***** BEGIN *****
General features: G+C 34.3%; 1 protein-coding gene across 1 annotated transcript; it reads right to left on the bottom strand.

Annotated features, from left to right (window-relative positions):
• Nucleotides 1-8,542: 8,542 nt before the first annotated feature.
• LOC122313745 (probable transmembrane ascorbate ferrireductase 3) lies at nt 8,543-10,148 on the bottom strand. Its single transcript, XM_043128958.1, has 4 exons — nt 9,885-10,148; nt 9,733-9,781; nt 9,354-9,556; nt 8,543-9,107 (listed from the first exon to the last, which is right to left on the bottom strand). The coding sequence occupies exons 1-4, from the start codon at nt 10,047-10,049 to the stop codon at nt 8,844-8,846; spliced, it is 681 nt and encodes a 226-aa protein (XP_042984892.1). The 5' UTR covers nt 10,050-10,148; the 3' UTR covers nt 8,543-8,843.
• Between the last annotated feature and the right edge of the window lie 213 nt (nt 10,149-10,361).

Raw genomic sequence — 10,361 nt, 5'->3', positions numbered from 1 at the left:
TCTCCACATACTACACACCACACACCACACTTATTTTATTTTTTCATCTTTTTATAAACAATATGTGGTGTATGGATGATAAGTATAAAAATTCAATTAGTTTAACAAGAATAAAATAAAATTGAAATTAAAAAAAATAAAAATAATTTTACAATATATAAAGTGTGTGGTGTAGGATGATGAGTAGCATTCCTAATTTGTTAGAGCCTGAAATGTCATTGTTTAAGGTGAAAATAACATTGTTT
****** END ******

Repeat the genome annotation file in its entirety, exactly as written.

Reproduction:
General features: G+C 34.3%; 1 protein-coding gene across 1 annotated transcript; it reads right to left on the bottom strand.

Annotated features, from left to right (window-relative positions):
• Nucleotides 1-8,542: 8,542 nt before the first annotated feature.
• LOC122313745 (probable transmembrane ascorbate ferrireductase 3) lies at nt 8,543-10,148 on the bottom strand. Its single transcript, XM_043128958.1, has 4 exons — nt 9,885-10,148; nt 9,733-9,781; nt 9,354-9,556; nt 8,543-9,107 (listed from the first exon to the last, which is right to left on the bottom strand). The coding sequence occupies exons 1-4, from the start codon at nt 10,047-10,049 to the stop codon at nt 8,844-8,846; spliced, it is 681 nt and encodes a 226-aa protein (XP_042984892.1). The 5' UTR covers nt 10,050-10,148; the 3' UTR covers nt 8,543-8,843.
• Between the last annotated feature and the right edge of the window lie 213 nt (nt 10,149-10,361).

Raw genomic sequence — 10,361 nt, 5'->3', positions numbered from 1 at the left:
TCTCCACATACTACACACCACACACCACACTTATTTTATTTTTTCATCTTTTTATAAACAATATGTGGTGTATGGATGATAAGTATAAAAATTCAATTAGTTTAACAAGAATAAAATAAAATTGAAATTAAAAAAAATAAAAATAATTTTACAATATATAAAGTGTGTGGTGTAGGATGATGAGTAGCATTCCTAATTTGTTAGAGCCTGAAATGTCATTGTTTAAGGTGAAAATAACATTGTTT